Friday, May 20, 2011

My Lawson Ancestors

Spencer B. Lawson, son of Jonas and Sarah Bailey Lawson, was born in Hawkins County, Tennessee in 1825. Lawson enlisted in the United States Army and served during the Mexican War. In 1850 he married Mary Ann Johnson, daughter of William D. and Dorothy Lane Johnson. To this union were born six children. Amanda Jane, born 1861 is my maternal great grandmother.

According to Mary Ann's obituary published in Big Stone Gap, Virginia in 1925, Spencer made the choice during the Civil War to remain loyal to the Union, saying that he would not take up arms against the flag he fought under. It was further asserted that he was taken as a prisoner of war and interned in the infamous Andersonville prison.

I visited Andersonville about fourteen years ago and found that there was no record of a Spencer Lawson, although there were other Lawsons from Hawkins County who had been held there. Subsequently I obtained records from the National Archives which I have reproduced here in part. These documents indicate that Lawson was indeed held as a prisoner of war, and following a series of hospitalizations he died in Annapolis, Maryland 1n 1865.
Mrs. Lawson later filed for benefits as a military widow. I have many pages of documents and affadavits that were generated during the processing of her claim. She finally collected a pension based on Spencer's service during the Mexican War.







The final document on this post is the drop report upon the death of the beneficiary in 1925. It indicates that she was drawing a pension of $30.00 (thirty dollars) per month at the time of her demise.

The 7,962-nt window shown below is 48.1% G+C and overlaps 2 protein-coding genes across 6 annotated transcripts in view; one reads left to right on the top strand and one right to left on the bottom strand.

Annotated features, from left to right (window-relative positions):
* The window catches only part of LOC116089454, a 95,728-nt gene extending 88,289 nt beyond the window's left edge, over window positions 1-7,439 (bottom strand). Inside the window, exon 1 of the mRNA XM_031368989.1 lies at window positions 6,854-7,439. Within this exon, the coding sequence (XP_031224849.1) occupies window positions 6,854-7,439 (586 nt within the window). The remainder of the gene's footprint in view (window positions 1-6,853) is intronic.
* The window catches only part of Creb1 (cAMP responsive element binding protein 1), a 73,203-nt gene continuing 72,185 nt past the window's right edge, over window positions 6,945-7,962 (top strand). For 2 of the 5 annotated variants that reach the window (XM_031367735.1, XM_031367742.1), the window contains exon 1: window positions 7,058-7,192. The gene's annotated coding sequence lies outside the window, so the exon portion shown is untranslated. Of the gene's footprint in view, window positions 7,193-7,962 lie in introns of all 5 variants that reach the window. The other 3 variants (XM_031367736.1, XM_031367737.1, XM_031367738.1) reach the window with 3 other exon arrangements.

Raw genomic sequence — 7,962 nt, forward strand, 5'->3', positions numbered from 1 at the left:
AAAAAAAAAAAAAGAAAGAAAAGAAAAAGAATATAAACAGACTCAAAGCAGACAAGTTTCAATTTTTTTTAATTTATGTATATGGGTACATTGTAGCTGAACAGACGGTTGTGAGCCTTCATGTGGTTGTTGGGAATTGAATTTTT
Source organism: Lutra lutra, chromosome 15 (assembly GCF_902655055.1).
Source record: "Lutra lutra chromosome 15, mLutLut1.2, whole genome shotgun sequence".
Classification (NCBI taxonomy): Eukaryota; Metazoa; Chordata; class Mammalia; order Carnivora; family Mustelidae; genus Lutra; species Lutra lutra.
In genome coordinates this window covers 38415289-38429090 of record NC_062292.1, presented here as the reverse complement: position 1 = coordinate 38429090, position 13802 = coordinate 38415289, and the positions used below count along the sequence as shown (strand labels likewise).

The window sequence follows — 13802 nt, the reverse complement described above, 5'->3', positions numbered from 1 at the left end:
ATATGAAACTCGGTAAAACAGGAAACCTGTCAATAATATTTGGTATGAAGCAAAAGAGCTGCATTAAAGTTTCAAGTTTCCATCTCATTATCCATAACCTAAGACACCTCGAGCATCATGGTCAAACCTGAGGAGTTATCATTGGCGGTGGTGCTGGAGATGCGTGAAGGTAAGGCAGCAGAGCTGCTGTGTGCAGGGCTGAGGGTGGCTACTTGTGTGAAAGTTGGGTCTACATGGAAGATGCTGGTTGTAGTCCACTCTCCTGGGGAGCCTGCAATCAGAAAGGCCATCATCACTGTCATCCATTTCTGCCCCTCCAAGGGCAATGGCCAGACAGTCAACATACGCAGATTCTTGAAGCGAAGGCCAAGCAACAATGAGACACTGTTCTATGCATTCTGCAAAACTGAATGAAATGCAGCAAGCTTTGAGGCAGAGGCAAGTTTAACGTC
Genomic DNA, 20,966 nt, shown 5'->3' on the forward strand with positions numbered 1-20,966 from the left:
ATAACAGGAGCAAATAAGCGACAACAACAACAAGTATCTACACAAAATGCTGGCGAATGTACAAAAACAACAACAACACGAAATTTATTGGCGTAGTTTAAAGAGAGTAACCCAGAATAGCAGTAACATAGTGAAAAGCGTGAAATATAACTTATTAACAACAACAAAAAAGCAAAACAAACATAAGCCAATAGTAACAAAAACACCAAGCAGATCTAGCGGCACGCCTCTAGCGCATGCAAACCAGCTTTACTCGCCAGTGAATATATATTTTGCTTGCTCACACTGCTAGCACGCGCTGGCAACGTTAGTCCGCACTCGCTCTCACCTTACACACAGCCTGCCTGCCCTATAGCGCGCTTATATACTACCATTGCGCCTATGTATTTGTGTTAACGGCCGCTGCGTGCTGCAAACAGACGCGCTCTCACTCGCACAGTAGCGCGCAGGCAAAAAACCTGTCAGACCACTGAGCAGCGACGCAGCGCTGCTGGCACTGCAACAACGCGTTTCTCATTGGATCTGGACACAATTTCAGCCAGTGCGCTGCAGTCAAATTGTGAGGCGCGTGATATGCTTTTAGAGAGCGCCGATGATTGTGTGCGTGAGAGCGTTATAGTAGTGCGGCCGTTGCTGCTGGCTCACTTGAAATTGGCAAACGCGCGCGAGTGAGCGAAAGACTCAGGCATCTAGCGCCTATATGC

Spencer B. Lawson 1825-1865 RIP



Mary Ann Johnson Lawson 1830-1925 RIP

8 comments:

jimgrey said...

Fascinating. Also, I am struck by the elegance of the handwriting.

Vee said...

Really interesting! You should write a family history.

Secondary Roads said...

I spent a couple of years gathering family history and genealogy. It is interesting, as you have discovered.

vanilla said...

Jim, before reproduction of papers by mechanical means, I guess legibility was a desirable quality in handwriting!

Vee, have no idea how I could produce a narrative from the olio of data in my notebooks.

Chuck, genealogy is a fun exercise, but, like my physical workouts, I haven't practiced it in some years.

jimgrey said...

I remember how excited I was in the 3rd grade to learn script. All of my sons dreaded it and have stuck with printing, including my 25-year-old stepson. All three of them print like they just learned how. I gather this is pretty common.

vanilla said...

Jim, your observation intrigues me. I shall have to see if my local elementary school is still teaching cursive writing. They had better be!

Ilene said...

Thanks for posting. It is very interesting, what we don't know about our ancestors. I remember Dad saying that he didn't want to know about his family tree, because he might find that someone was hanging from it. This was followed by his hearty laughter. It is interesting that your research has found the opposite to be true. Concerning cursive handwriting, when the high school teachers in our district complained that kids can't write in cursive anymore, they were told that it is now considered an art and not a necessity. Guess that makes me an artist! But my handwriting is not nearly so beautiful as in these documents.

vanilla said...

Ilene, when I decided I wanted to look into family genealogy, I asked Dad about our ancestry. He said, "I was laid on a fencepost by a blackbird, hatched by the sun, and blown away by the West Wind." He really did not want to talk about it.